Do antipredator responses of Euphlyctis cyanophlyctis tadpoles depend on the intensity of predation risk?

Abstract

Successful coexistence with predators depends on the ability of prey to strike a balance between the costs of predator avoidance and the benefits of foraging and reproducing as there is a trade-off between these activities. Prey animals can balance this trade-off by responding to predation risk in a manner that matches the intensity of risk posed by the predator, which is known as the threat-sensitive predator avoidance hypothesis. To test this hypothesis, we exposed larval Indian skipper frogs (Euphlyctis cyanophlyctis) to different intensities of predation risk by increasing the number of predators and the amount of biomass consumed and recorded their behaviour, morphology, and metamorphic traits. We also quantified the whole-body corticosterone to assess the physiological basis of alterations in morphology, behaviour, and life-history traits. The results indicate that behavioural responses of larval skipper frogs increased with the intensity of risk conforming to the predictions of the threat-sensitivity hypothesis. However, the morphological responses did not vary with the intensity of risk and hence did not support the predictions of the hypothesis. Interestingly, tadpoles facing a higher level of predation risk metamorphosed at the largest size, but with increased larval duration. At the physiological level, corticosterone levels increased with increases in the intensity of risk. Thus, our results suggest that certain antipredator responses may vary with the intensity of risk while others may not. Further, the results of our study also show an association between physiological and behavioural responses of larval E. cyanophlyctis to predation risk. More importantly, we show that larval skipper frogs can assess the intensity of predation risk through threat-sensitive learning by associating conspecific alarm cues with odours of dragonfly nymphs.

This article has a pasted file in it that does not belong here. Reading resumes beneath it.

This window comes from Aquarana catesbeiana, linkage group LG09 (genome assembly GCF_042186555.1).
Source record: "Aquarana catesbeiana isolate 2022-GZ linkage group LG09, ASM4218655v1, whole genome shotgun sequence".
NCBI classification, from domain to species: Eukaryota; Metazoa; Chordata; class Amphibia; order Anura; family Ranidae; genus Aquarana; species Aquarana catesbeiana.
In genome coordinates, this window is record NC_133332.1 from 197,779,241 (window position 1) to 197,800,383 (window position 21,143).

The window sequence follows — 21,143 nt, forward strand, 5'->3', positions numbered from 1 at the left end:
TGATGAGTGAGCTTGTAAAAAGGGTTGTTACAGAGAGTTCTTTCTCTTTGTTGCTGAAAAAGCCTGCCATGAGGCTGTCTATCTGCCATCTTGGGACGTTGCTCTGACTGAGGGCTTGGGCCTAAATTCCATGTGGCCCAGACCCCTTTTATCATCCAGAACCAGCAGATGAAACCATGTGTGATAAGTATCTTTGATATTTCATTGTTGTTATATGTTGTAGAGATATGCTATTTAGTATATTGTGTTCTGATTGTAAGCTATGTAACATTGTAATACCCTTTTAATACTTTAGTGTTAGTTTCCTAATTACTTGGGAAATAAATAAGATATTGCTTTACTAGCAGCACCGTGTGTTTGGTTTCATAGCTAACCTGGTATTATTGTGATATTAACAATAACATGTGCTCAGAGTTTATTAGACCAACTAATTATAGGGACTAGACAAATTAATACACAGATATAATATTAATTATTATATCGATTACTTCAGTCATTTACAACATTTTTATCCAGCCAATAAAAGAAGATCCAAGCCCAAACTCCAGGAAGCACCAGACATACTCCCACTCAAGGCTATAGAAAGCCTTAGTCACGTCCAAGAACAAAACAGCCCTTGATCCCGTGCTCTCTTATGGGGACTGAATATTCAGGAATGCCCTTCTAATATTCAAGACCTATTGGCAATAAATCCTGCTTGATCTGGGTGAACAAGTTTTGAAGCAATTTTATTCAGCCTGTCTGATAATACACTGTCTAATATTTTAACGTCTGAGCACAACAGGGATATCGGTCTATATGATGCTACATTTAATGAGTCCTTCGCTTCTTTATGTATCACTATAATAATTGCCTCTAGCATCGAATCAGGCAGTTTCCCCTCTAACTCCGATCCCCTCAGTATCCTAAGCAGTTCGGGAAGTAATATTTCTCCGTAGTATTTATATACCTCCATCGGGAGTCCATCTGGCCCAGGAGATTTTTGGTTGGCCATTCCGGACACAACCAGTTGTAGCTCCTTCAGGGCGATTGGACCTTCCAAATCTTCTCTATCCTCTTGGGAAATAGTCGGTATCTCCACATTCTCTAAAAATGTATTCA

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Funding

This work was supported by SERB/F/1344/2016-17 awarded to NPG and DST-PURSE, UGC-CAS Phase III to Department of Zoology, and RUSA to Savitribai Phule Pune University. SCS is grateful to S. P. Pune University for a research fellowship.

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Supekar, S. C. designed the study, collected, analysed, interpreted the data and drafted the manuscript. Gramapurohit, N.P. conceptualized and designed the study, provided intellectual inputs in data collection, analyses, interpretation and drafted the manuscript in addition to providing all logistic support.

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Correspondence to Narahari P. Gramapurohit.

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This study was carried out following the guidelines of the Departmental committee for animal ethics (No. 538/CPCSEA).

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Supekar, S.C., Gramapurohit, N.P. Do antipredator responses of Euphlyctis cyanophlyctis tadpoles depend on the intensity of predation risk?. Aquat Ecol (2020). https://doi.org/10.1007/s10452-020-09780-y

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Keywords

  • Growth rate
  • Euphlyctis cyanophlyctis
  • Larval skipper frogs
  • Metamorphic traits
  • Intensities of predation risk